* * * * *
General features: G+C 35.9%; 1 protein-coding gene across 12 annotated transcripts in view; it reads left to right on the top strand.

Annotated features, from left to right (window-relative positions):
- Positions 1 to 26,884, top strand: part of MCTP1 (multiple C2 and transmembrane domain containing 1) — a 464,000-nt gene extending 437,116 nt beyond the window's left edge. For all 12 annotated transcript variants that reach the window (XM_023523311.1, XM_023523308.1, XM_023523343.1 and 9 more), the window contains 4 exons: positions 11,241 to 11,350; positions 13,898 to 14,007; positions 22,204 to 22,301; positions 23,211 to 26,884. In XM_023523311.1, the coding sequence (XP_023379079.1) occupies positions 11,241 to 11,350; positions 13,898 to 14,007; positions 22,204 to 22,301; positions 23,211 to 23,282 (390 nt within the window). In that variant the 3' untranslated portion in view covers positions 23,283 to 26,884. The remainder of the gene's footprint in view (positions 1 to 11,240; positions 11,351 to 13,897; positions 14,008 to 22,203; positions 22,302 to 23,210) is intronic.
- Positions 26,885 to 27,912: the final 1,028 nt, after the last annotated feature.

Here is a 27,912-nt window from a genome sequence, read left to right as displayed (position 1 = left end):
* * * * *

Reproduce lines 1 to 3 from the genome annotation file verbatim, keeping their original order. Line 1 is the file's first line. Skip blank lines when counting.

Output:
General features: G+C 35.9%; 1 protein-coding gene across 12 annotated transcripts in view; it reads left to right on the top strand.

Annotated features, from left to right (window-relative positions):
- Positions 1 to 26,884, top strand: part of MCTP1 (multiple C2 and transmembrane domain containing 1) — a 464,000-nt gene extending 437,116 nt beyond the window's left edge. For all 12 annotated transcript variants that reach the window (XM_023523311.1, XM_023523308.1, XM_023523343.1 and 9 more), the window contains 4 exons: positions 11,241 to 11,350; positions 13,898 to 14,007; positions 22,204 to 22,301; positions 23,211 to 26,884. In XM_023523311.1, the coding sequence (XP_023379079.1) occupies positions 11,241 to 11,350; positions 13,898 to 14,007; positions 22,204 to 22,301; positions 23,211 to 23,282 (390 nt within the window). In that variant the 3' untranslated portion in view covers positions 23,283 to 26,884. The remainder of the gene's footprint in view (positions 1 to 11,240; positions 11,351 to 13,897; positions 14,008 to 22,203; positions 22,302 to 23,210) is intronic.